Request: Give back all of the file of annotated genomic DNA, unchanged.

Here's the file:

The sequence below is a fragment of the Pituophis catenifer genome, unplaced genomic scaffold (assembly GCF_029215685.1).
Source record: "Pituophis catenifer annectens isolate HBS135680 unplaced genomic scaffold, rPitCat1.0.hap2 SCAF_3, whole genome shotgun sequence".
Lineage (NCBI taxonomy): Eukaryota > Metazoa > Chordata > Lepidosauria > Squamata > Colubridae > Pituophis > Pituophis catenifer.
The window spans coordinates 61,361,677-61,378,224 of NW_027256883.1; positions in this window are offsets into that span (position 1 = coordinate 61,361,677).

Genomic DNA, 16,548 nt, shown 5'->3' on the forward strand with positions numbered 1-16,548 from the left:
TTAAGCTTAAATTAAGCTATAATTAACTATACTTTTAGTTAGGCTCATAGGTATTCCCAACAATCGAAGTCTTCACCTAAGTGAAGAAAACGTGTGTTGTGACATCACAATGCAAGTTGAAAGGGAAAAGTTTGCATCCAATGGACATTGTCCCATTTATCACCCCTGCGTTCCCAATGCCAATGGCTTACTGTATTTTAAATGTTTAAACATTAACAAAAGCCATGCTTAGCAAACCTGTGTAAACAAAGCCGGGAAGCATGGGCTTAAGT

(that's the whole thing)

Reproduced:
The sequence below is a fragment of the Pituophis catenifer genome, unplaced genomic scaffold (assembly GCF_029215685.1).
Source record: "Pituophis catenifer annectens isolate HBS135680 unplaced genomic scaffold, rPitCat1.0.hap2 SCAF_3, whole genome shotgun sequence".
Lineage (NCBI taxonomy): Eukaryota > Metazoa > Chordata > Lepidosauria > Squamata > Colubridae > Pituophis > Pituophis catenifer.
The window spans coordinates 61,361,677-61,378,224 of NW_027256883.1; positions in this window are offsets into that span (position 1 = coordinate 61,361,677).

Genomic DNA, 16,548 nt, shown 5'->3' on the forward strand with positions numbered 1-16,548 from the left:
TTAAGCTTAAATTAAGCTATAATTAACTATACTTTTAGTTAGGCTCATAGGTATTCCCAACAATCGAAGTCTTCACCTAAGTGAAGAAAACGTGTGTTGTGACATCACAATGCAAGTTGAAAGGGAAAAGTTTGCATCCAATGGACATTGTCCCATTTATCACCCCTGCGTTCCCAATGCCAATGGCTTACTGTATTTTAAATGTTTAAACATTAACAAAAGCCATGCTTAGCAAACCTGTGTAAACAAAGCCGGGAAGCATGGGCTTAAGT